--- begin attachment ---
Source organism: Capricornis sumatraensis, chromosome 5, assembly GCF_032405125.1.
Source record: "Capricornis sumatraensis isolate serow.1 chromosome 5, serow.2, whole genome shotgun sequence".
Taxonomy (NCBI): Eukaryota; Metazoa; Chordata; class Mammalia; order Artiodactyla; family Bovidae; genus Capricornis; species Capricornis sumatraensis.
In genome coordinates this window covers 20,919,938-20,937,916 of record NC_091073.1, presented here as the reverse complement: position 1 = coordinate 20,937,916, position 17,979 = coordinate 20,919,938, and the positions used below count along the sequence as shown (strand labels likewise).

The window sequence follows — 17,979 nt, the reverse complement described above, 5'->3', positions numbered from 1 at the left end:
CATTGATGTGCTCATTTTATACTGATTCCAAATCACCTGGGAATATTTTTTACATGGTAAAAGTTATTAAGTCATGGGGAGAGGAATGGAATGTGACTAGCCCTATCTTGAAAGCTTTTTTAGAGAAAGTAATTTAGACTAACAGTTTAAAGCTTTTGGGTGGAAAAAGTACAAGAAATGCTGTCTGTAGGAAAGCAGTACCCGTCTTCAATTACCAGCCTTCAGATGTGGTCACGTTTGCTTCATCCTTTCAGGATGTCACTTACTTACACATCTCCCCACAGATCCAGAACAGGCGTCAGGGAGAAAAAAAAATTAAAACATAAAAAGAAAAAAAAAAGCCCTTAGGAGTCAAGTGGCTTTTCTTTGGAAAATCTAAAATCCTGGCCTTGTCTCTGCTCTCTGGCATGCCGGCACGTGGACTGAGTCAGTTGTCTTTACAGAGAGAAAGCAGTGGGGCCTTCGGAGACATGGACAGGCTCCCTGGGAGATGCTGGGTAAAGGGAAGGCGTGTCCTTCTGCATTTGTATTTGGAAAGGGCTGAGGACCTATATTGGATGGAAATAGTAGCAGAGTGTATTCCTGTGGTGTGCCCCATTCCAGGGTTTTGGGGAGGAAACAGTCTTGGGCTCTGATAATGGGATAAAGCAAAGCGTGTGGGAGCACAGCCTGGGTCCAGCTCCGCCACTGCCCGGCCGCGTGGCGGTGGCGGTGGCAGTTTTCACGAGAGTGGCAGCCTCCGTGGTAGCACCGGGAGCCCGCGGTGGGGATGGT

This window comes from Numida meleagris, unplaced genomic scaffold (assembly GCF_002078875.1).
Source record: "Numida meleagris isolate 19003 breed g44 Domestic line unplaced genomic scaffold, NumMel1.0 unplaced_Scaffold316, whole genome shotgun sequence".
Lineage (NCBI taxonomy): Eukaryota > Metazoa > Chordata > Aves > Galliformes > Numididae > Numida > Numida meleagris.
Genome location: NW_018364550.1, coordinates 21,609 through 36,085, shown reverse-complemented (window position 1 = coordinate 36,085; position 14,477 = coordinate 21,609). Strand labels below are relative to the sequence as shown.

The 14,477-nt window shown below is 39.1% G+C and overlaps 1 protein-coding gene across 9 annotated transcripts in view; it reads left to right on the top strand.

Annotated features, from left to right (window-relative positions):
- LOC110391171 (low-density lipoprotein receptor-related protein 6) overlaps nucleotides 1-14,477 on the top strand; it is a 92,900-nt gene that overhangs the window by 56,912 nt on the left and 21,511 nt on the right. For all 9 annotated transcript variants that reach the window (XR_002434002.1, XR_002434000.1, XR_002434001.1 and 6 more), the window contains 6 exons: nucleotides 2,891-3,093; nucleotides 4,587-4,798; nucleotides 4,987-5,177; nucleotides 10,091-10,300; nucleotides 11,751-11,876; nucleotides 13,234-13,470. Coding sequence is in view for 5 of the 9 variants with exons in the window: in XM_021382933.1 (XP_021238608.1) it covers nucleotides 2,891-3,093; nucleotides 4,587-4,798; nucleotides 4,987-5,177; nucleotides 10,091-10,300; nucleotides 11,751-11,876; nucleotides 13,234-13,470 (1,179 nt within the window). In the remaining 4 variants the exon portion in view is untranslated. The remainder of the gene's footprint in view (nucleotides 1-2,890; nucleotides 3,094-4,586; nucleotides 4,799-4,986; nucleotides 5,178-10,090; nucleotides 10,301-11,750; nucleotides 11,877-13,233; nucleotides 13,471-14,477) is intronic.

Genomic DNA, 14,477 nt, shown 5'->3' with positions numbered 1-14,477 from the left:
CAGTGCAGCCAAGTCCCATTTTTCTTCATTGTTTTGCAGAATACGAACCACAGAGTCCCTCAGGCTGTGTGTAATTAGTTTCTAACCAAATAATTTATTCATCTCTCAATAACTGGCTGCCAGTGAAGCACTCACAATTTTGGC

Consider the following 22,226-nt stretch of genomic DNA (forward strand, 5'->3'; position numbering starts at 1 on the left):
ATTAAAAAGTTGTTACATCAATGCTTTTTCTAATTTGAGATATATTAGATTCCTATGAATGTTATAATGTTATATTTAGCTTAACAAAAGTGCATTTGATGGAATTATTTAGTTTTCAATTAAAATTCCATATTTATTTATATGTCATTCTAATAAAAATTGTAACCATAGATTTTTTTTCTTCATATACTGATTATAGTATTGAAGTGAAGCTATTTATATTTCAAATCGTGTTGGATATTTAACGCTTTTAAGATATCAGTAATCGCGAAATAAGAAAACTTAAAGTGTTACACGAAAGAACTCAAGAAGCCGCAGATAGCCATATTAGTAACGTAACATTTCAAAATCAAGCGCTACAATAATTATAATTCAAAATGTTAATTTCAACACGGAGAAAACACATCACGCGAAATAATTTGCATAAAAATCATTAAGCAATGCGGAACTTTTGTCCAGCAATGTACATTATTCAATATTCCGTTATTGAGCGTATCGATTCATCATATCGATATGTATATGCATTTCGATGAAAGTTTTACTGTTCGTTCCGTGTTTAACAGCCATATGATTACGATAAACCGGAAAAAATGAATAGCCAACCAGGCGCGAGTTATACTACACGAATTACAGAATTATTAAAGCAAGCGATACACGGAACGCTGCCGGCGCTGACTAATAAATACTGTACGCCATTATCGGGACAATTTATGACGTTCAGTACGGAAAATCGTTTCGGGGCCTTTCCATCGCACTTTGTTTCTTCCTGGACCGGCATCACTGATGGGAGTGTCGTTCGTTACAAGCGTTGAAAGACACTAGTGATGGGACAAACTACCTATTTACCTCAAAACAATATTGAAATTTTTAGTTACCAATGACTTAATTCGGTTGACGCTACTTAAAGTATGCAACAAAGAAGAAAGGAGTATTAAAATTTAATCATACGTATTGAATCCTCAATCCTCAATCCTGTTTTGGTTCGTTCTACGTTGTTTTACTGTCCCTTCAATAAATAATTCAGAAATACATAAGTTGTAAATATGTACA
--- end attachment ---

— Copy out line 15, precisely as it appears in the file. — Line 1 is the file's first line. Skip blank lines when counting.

CAGTGCAGCCAAGTCCCATTTTTCTTCATTGTTTTGCAGAATACGAACCACAGAGTCCCTCAGGCTGTGTGTAATTAGTTTCTAACCAAATAATTTATTCATCTCTCAATAACTGGCTGCCAGTGAAGCACTCACAATTTTGGC